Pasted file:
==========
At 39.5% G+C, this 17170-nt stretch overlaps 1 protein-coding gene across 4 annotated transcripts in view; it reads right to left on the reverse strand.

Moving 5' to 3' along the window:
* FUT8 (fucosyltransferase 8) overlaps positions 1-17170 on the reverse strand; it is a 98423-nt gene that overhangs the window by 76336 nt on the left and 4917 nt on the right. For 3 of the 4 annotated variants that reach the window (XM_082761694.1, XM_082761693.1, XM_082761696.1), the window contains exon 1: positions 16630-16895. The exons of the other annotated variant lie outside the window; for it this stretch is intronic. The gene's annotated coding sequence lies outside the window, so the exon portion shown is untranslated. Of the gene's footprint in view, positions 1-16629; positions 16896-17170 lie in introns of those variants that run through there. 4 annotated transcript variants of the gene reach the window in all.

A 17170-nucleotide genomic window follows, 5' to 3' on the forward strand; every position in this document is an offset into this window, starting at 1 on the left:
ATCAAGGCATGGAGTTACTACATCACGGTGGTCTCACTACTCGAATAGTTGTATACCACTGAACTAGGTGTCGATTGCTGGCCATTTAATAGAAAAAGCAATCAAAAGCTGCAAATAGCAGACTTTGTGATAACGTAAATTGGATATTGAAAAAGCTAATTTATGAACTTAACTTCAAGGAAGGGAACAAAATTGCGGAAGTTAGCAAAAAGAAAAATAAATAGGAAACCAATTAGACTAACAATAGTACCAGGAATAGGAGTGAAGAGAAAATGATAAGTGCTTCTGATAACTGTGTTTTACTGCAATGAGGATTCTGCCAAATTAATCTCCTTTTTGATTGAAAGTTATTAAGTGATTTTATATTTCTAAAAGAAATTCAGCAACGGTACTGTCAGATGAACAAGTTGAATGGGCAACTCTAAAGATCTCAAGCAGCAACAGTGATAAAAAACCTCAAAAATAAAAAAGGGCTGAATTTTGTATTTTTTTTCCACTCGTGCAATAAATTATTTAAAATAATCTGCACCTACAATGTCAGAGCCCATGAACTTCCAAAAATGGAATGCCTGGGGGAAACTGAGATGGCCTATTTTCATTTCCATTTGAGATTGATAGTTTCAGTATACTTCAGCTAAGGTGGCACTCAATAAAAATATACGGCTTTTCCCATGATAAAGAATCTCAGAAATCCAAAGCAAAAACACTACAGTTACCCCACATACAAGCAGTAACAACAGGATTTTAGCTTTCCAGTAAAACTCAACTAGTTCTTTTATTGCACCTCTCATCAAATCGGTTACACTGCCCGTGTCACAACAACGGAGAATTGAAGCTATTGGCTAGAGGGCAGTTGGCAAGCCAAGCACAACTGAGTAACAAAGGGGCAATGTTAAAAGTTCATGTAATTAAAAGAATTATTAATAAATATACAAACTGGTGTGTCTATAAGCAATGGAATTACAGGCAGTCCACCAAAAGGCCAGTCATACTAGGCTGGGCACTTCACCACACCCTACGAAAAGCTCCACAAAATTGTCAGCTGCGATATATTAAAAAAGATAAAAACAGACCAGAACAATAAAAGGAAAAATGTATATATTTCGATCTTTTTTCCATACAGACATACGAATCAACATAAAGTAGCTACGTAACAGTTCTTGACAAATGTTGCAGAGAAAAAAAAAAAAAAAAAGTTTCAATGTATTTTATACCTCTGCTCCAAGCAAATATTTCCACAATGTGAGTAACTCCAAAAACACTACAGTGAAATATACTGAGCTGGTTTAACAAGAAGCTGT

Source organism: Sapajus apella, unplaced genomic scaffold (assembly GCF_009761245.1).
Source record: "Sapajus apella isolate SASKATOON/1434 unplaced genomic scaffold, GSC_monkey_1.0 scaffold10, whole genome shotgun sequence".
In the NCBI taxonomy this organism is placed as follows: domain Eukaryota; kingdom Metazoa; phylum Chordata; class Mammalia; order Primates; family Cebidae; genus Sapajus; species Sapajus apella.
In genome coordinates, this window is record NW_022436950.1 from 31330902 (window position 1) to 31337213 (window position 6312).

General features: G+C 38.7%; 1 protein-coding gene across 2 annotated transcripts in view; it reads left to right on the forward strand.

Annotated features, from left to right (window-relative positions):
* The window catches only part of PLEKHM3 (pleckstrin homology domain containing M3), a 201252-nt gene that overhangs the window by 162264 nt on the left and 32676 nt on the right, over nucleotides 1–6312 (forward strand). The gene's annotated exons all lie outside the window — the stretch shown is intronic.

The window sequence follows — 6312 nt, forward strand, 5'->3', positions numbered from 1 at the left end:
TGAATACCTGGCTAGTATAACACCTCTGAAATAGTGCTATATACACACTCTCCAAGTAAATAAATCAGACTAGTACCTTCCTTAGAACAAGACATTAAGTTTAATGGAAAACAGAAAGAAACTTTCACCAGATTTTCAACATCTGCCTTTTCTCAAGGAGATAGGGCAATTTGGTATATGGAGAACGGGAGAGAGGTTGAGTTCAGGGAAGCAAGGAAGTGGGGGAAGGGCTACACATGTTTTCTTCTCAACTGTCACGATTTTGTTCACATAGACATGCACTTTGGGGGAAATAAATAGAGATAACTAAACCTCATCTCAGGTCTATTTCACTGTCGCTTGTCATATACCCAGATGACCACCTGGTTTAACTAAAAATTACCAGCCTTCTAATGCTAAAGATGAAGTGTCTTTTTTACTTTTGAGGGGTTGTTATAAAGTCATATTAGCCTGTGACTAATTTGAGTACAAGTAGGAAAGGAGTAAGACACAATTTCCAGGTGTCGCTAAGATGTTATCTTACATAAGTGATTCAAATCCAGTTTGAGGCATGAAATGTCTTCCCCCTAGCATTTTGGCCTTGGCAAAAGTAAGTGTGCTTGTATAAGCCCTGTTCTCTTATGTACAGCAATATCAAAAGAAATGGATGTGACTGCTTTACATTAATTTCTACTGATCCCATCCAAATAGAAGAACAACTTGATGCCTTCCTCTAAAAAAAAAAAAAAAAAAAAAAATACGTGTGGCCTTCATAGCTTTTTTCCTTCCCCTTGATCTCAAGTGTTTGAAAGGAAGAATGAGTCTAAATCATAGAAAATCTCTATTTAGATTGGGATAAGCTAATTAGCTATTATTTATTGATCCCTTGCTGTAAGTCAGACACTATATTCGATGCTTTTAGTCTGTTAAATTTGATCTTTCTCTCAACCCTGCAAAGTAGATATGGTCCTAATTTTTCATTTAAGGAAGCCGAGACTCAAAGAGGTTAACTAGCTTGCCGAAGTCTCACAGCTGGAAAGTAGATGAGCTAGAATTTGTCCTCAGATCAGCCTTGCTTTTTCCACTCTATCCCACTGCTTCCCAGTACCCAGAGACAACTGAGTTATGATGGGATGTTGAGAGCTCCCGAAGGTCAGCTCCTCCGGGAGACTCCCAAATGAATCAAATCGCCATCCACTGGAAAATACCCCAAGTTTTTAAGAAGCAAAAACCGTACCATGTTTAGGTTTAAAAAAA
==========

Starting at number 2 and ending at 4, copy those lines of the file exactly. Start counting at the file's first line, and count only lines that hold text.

Moving 5' to 3' along the window:
* FUT8 (fucosyltransferase 8) overlaps positions 1-17170 on the reverse strand; it is a 98423-nt gene that overhangs the window by 76336 nt on the left and 4917 nt on the right. For 3 of the 4 annotated variants that reach the window (XM_082761694.1, XM_082761693.1, XM_082761696.1), the window contains exon 1: positions 16630-16895. The exons of the other annotated variant lie outside the window; for it this stretch is intronic. The gene's annotated coding sequence lies outside the window, so the exon portion shown is untranslated. Of the gene's footprint in view, positions 1-16629; positions 16896-17170 lie in introns of those variants that run through there. 4 annotated transcript variants of the gene reach the window in all.

A 17170-nucleotide genomic window follows, 5' to 3' on the forward strand; every position in this document is an offset into this window, starting at 1 on the left: